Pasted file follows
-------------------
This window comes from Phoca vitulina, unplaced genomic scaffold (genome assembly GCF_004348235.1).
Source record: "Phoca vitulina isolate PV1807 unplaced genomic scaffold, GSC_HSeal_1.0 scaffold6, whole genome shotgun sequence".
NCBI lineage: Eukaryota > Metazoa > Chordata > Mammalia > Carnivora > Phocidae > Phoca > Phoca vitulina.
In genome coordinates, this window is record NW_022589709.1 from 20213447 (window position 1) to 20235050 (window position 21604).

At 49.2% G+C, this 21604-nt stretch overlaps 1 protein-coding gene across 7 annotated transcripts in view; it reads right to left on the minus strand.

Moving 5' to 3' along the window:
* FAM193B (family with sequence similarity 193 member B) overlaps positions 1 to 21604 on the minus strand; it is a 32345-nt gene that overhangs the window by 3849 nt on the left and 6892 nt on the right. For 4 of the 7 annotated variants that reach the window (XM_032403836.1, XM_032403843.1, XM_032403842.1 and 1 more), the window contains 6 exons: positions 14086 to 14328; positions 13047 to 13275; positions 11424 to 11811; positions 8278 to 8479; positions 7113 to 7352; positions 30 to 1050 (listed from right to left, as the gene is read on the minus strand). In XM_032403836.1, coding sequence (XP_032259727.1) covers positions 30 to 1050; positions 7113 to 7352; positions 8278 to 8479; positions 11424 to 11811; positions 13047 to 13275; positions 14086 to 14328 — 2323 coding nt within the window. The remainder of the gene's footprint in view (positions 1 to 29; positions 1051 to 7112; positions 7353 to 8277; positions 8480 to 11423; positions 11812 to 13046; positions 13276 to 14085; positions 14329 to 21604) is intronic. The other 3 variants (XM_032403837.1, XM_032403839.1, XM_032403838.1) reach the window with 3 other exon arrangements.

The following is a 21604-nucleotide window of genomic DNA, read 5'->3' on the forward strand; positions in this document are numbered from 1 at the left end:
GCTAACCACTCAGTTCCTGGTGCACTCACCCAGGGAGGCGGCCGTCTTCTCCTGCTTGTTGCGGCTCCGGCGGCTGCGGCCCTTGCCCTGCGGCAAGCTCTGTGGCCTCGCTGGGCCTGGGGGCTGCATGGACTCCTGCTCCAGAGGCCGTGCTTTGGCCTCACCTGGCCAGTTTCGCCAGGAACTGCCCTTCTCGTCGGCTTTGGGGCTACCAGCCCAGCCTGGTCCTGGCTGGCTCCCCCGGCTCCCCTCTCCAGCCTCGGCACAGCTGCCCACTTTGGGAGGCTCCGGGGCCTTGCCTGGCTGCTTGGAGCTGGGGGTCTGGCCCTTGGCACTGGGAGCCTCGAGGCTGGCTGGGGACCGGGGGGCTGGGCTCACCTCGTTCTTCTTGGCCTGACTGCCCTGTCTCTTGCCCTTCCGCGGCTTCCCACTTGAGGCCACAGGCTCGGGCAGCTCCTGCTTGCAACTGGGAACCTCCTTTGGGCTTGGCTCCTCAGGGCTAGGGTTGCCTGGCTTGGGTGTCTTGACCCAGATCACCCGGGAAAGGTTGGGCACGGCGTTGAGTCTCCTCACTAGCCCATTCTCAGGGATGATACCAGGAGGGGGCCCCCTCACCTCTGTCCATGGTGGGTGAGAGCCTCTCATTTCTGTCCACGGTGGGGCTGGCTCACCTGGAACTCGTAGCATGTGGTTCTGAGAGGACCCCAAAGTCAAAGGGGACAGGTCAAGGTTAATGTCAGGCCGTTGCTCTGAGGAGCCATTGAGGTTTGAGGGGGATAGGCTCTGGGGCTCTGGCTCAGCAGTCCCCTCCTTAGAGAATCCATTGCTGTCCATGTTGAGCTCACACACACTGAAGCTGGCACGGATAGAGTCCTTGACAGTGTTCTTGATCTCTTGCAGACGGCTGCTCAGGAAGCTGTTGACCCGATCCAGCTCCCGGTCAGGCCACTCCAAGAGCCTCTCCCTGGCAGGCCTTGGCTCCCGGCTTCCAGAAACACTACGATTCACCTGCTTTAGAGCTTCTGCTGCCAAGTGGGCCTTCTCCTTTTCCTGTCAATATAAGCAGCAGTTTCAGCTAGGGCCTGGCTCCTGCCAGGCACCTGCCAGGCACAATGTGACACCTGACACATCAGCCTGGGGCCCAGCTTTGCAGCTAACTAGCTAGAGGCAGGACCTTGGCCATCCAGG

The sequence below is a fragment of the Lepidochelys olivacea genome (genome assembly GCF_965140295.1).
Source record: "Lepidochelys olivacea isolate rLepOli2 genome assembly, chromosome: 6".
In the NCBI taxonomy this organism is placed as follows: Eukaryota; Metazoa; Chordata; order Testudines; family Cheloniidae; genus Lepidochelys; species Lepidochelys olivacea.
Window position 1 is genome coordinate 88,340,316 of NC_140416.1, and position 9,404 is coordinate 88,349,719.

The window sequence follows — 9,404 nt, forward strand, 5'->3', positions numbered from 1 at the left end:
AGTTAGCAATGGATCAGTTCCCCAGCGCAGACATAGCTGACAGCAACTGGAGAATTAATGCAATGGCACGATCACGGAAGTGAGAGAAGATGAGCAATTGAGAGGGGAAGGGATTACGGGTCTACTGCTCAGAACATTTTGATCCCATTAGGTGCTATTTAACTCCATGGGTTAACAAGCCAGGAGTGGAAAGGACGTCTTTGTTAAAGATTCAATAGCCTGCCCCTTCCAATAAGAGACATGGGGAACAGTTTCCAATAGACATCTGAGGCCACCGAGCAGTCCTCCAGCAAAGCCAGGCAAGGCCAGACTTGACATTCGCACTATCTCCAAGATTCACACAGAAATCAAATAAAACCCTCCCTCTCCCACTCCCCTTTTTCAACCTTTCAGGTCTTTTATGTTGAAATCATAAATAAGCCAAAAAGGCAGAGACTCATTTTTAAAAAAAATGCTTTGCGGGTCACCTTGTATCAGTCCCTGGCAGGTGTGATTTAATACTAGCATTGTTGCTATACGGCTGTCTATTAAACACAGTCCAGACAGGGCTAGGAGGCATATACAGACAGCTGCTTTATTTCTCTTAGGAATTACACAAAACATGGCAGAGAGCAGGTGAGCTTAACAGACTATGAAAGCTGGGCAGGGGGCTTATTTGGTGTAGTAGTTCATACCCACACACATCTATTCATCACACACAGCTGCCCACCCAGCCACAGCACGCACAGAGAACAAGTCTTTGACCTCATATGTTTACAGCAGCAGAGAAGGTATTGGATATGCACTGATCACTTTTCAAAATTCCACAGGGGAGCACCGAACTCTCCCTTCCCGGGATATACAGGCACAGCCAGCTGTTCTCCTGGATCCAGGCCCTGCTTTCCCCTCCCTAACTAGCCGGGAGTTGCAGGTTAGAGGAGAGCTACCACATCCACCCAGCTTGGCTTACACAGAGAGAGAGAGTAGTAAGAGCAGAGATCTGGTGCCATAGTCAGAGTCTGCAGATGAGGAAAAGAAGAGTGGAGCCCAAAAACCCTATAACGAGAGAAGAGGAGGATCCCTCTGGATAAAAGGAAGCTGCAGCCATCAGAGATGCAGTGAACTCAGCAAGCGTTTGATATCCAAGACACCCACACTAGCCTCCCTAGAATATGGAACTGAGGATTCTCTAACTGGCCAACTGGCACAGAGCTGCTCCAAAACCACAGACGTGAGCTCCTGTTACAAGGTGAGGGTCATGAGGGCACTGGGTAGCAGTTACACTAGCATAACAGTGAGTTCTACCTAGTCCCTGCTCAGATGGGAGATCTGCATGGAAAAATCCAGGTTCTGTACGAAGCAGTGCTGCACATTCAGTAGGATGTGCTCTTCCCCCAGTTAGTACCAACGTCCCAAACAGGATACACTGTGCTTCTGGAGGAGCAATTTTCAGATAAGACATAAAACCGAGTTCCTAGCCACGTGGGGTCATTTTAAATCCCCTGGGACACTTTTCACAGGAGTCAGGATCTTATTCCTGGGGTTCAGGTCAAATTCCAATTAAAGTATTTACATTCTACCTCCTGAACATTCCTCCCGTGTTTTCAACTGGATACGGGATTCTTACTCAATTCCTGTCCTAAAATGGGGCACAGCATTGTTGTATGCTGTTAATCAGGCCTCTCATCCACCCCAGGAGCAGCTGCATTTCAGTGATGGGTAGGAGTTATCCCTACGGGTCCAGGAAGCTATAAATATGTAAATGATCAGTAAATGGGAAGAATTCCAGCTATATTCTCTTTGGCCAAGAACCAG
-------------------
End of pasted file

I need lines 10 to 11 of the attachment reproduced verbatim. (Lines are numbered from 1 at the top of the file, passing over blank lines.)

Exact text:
The sequence below is a fragment of the Lepidochelys olivacea genome (genome assembly GCF_965140295.1).
Source record: "Lepidochelys olivacea isolate rLepOli2 genome assembly, chromosome: 6".